 The objective was to engage in discussions and explore strategies that foster economic development while upholding peace and stability in the region.

Major highlights –

Connectivity Challenges and Goals:

 India faces challenges in achieving enhanced connectivity in the Indian Ocean region.

 Establishing a land connection with Southeast Asia poses unique difficulties.

 There is a call for collective efforts to overcome obstacles and improve connectivity.

 India aims to establish effective connectivity with the Association of Southeast Asian Nations (ASEAN) and develop multi-modal connectivity to the Gulf and Central Asia.


Cooperation and Long-Term Perspective:

 Cooperation among countries in the Indian Ocean region is crucial for tackling connectivity challenges and promoting regional development.

 Examples like the Bay of Bengal Initiative for Multi-Sectoral Technical and Economic Cooperation (BIMSTEC) demonstrate the significance of deeper cooperation and shared efforts.

 Upholding legal obligations and agreements is vital for building trust and confidence among member nations.

 Adherence to international law, norms, and rules is essential for a stable international order.


Sustainable Projects and Debt Concerns:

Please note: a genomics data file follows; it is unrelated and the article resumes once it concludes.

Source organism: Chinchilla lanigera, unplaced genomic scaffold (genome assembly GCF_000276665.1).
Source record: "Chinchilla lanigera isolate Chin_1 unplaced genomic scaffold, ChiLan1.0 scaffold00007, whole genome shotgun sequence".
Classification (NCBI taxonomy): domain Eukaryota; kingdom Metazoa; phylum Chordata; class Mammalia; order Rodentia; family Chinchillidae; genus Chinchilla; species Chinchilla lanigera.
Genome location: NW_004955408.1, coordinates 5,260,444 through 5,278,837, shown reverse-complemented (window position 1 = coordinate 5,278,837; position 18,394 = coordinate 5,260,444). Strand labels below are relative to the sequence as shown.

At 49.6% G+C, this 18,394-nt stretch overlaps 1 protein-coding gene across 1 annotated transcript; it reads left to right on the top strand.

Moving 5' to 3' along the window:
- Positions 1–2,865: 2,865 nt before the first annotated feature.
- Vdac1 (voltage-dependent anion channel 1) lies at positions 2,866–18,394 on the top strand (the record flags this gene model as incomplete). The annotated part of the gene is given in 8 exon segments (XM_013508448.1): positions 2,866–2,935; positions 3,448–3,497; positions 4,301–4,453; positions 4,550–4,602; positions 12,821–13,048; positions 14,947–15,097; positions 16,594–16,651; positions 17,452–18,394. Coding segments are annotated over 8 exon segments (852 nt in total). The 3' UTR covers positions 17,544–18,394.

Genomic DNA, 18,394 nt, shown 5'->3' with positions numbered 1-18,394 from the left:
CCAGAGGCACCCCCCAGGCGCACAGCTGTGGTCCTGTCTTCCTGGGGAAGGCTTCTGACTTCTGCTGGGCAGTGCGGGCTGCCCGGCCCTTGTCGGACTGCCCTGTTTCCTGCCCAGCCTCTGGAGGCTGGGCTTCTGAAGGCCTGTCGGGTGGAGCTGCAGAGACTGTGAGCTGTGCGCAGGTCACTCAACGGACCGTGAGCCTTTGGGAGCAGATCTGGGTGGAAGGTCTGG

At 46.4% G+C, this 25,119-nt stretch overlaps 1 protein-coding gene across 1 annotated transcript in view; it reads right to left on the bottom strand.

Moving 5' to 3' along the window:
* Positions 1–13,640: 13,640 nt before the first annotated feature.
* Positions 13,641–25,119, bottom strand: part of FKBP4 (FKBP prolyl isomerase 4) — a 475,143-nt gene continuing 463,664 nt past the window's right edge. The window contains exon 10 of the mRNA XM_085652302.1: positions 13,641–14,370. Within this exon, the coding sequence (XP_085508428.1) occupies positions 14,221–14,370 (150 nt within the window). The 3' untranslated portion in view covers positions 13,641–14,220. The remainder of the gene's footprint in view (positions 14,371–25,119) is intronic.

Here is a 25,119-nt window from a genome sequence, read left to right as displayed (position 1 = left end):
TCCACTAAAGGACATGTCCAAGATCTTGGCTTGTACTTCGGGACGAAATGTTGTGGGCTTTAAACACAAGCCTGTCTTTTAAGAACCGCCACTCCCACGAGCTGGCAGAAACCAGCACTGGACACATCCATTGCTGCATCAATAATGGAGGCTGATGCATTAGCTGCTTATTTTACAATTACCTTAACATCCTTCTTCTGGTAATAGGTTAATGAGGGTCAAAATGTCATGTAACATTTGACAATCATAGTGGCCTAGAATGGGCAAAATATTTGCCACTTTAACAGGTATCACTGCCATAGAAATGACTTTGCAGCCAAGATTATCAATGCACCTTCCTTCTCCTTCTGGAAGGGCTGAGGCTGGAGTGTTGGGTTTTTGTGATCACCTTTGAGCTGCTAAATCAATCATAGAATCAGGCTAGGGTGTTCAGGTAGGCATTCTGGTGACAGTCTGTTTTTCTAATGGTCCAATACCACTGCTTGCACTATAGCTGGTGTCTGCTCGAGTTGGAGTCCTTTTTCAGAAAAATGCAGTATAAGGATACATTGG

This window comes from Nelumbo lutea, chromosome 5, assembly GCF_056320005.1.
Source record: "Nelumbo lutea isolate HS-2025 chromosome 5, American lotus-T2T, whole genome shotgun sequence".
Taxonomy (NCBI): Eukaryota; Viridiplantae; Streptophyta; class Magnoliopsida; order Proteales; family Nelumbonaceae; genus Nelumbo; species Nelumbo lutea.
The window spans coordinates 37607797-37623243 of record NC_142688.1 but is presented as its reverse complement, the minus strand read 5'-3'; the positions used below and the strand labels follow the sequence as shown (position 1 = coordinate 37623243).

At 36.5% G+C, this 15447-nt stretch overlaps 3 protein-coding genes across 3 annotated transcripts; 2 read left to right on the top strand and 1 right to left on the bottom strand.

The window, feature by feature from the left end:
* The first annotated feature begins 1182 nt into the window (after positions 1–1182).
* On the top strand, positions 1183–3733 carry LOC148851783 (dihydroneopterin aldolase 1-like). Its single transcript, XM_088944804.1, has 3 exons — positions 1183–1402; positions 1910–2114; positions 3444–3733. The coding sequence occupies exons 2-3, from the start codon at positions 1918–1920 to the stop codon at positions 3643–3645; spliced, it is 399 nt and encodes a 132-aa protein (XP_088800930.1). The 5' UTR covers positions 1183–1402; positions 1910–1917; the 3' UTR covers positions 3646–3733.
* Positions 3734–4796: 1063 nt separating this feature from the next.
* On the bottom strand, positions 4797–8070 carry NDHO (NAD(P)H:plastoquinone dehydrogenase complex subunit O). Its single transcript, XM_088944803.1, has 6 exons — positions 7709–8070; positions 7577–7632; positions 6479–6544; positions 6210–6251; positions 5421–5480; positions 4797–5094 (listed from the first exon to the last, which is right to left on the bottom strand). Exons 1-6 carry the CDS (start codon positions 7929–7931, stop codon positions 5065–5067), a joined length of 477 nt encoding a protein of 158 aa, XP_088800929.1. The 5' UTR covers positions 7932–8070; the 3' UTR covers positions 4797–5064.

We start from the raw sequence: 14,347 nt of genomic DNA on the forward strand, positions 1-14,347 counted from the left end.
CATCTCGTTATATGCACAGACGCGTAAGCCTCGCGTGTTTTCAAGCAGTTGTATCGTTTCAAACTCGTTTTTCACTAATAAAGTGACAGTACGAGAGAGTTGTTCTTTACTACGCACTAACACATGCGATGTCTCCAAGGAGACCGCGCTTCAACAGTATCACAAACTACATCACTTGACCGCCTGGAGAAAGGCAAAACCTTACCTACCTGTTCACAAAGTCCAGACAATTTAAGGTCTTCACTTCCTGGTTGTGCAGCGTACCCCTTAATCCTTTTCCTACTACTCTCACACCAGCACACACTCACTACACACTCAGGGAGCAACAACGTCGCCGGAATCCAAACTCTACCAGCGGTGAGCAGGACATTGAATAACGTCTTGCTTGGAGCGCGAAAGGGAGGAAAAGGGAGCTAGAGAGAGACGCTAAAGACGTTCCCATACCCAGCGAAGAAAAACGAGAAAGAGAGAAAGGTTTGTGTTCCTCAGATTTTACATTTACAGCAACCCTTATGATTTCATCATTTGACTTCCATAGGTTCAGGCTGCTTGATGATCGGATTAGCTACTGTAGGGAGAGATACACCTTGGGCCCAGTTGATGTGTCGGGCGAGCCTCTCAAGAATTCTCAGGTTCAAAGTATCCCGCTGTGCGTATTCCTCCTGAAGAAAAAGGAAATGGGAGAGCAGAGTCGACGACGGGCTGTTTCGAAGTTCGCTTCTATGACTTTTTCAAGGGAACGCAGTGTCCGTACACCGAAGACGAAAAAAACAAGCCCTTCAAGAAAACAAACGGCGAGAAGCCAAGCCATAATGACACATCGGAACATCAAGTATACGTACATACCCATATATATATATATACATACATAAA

 Unsustainable debt generated by unviable projects is a concern for countries in the region (e.g., Sri Lanka).

 Encouraging transparent lending practices and considering market realities is necessary to avoid future complications.

 Shared Responsibility and Focus:

 The stability and prosperity of the Indian Ocean region require shared responsibility and focused efforts.

 Ensuring maritime security is a collective responsibility that should not be compromised for individual dominance.

 Practical action is needed to complement diplomatic positions.

 The importance of climate action and counter-terrorism initiatives was highlighted.

 Addressing threats posed by extremism and fundamentalism is crucial for safeguarding social fabrics.


About Indian Ocean Conference –

The Indian Ocean Conference (IOC) is an annual event that has been held since 2016, serving as a crucial platform for regional countries to engage in discussions on matters pertaining to the region. Here are the key points about the IOC:

Focus and Objectives:

 The IOC concentrates on fostering regional cooperation under the framework of Security and Growth for All in the Region (SAGAR).

 It brings together key states and maritime partners in the Indian Ocean region to address pertinent issues.



 While the primary focus is on coastal countries of the Indian Ocean, the conference has expanded its scope to cover important global issues.